When no pace pulses are present, the outputs of the comparators C1 and C2 are in a high state. If a positive pace pulse such as P2 or P3 appears, the output of C1 drops to a low state for the duration of the pace pulse; and if a negative pace pulse such as P4 or P5 appears, the output of C2 drops to a low state for the duration of the pace pulse. The pulses produced by these changes in state are sufficient for identification purposes, but because we desire the output of the circuit to be well defined, the outputs of C1 and C2 are connected to the anode of a diode d1, its cathode is connected to ground via a resistor 38 and the cathode of d1 is connected to the input of a one-shot multivibrator 40 that is triggered by negative edges. When the outputs of C1 and C2 are high, d1 conducts and the input of the multivibrator 40 is high, but the presence of a pace pulse causes the output of one of C1 and C2 to go low, so as to turn off d1 and cause the input of the one-shot multivibrator 40 to drop to ground and fire the multivibrator 40. A high amplitude pulse of noise such as N2 will cause the output of the comparator C1 to drop to a low state, unfortunately firing the one-shot multivibrator 40, but such noise spikes do not occur often, and these false indications can be handled by the algorithms.

If it were not for the minimum value of the threshold waves provided by the voltage divider 20,22, any amount of noise, no matter how small, would cause one of the comparators C1 and C2 to change to a low state and thus falsely identify the noise as a pace pulse.

If the pace pulse identification circuit is to identify pace pulses of one polarity, only one threshold wave of that polarity and one of the comparators C1 and C2 are required.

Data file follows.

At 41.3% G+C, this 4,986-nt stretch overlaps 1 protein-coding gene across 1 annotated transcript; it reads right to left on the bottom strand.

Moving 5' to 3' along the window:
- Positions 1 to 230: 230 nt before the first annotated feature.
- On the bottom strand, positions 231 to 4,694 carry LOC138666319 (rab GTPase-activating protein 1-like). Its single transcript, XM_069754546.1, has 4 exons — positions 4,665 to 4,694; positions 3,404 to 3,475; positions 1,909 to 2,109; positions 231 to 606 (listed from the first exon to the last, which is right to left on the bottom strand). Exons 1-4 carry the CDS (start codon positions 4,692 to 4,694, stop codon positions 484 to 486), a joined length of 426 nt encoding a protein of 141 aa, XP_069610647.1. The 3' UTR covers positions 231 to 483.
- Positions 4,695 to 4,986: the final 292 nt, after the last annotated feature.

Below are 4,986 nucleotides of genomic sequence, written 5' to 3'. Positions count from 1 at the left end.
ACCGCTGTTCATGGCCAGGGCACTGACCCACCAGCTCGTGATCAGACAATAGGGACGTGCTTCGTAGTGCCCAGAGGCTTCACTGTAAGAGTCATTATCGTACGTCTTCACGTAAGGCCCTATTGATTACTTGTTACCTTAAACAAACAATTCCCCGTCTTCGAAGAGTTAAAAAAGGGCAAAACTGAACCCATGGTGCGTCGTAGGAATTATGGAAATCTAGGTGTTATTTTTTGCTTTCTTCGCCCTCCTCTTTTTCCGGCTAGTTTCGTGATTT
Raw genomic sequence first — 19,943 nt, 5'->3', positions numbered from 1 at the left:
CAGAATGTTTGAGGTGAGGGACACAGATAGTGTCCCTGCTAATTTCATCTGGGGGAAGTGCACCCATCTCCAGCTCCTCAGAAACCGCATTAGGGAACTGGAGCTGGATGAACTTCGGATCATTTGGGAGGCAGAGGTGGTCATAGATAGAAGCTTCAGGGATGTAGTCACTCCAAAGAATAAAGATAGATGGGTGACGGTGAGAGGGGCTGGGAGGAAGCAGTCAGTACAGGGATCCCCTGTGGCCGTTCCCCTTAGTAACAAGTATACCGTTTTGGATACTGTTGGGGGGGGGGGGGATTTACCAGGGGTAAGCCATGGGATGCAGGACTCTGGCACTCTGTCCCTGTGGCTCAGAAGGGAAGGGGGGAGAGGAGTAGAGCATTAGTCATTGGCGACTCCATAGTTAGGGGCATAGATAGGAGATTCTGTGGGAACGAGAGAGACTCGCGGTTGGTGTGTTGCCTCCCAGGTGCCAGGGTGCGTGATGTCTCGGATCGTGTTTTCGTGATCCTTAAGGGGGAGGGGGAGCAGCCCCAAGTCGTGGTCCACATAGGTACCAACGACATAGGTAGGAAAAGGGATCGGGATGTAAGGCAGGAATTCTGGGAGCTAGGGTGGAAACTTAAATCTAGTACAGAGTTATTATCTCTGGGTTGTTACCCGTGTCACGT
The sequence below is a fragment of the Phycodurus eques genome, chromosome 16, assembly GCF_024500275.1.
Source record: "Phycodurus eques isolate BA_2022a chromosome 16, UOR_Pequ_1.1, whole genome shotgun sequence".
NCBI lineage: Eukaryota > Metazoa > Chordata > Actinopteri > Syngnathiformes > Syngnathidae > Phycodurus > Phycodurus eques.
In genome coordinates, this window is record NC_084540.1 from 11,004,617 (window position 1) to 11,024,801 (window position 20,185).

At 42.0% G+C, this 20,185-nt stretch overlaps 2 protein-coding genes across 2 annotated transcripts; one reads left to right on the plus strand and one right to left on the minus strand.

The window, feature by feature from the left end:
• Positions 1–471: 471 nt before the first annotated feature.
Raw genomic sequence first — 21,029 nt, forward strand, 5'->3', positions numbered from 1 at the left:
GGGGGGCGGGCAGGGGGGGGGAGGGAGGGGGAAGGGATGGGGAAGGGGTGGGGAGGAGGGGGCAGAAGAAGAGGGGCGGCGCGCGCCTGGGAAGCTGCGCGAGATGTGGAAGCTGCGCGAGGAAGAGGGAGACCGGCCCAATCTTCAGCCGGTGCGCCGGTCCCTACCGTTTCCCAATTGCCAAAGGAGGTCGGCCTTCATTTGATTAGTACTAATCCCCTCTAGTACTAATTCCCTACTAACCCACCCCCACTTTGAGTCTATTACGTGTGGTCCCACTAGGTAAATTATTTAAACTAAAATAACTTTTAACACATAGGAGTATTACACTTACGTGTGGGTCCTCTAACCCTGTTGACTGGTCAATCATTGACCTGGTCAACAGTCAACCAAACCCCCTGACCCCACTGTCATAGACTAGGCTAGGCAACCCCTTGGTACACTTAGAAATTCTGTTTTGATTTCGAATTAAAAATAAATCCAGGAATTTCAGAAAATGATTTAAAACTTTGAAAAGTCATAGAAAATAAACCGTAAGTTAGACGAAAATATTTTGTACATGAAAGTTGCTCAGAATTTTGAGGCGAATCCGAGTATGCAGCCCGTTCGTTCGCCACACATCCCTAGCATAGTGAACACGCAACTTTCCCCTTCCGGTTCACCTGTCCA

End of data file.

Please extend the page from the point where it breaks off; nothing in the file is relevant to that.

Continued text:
In the embodiment of the invention shown in FIG. 1, the negative threshold wave -T was derived first and the positive threshold wave +T was derived by inverting -T, but the positive threshold wave +T could be derived first and the negative threshold wave could be derived by inversion.

Claims (10)

What is claimed is:
1. Apparatus for detecting the occurrence of a pace pulse included in signals having QRS complexes and which may also have muscle artifacts and steady noise, comprising
filter means for suppressing frequency components of the QRS complexes, muscle artifacts and movement artifacts and passing frequency components higher than the frequencies of muscle artifacts,
means coupled to said filter for deriving a threshold wave having a minimum amplitude when steady noise is absent and an amplitude equal to the sum of the minimum amplitude and the envelope of the peaks of steady noise when such noise is present, the said latter means acting to suppress the effects of pace pulses on the amplitude of the threshold wave, and
comparing means coupled to said filter and to said means for deriving a threshold wave for providing a pace pulse detection signal whenever the amplitude of the signals passing through said filter exceeds the amplitude of the threshold wave.
2. Apparatus as set forth in claim 1 having
means for producing another threshold wave having a polarity that is opposite to that of the first threshold wave, and
means coupled to the output of said filter and to said means for deriving another threshold wave for providing a pace pulse identification signal whenever the amplitude of the signals passing through said filter exceeds the amplitude of said another threshold wave.
3. Apparatus as set forth in claim 1 wherein said filter has means for suppressing below 1000 c.p.s.
4. A circuit capable of indicating the presence of a pace pulse in signals that may have any combination of QRS complexes, muscle artifacts, movement artifacts, steady high frequency noise and baseline wander, comprising:
a high pass filter that passes high frequency noise and at least some of the high frequency components of a pace pulse to its output and which supresses QRS complexes, muscle artifacts, movement artifacts or baseline wander
a comparator having a first input coupled to the output of said high pass filter,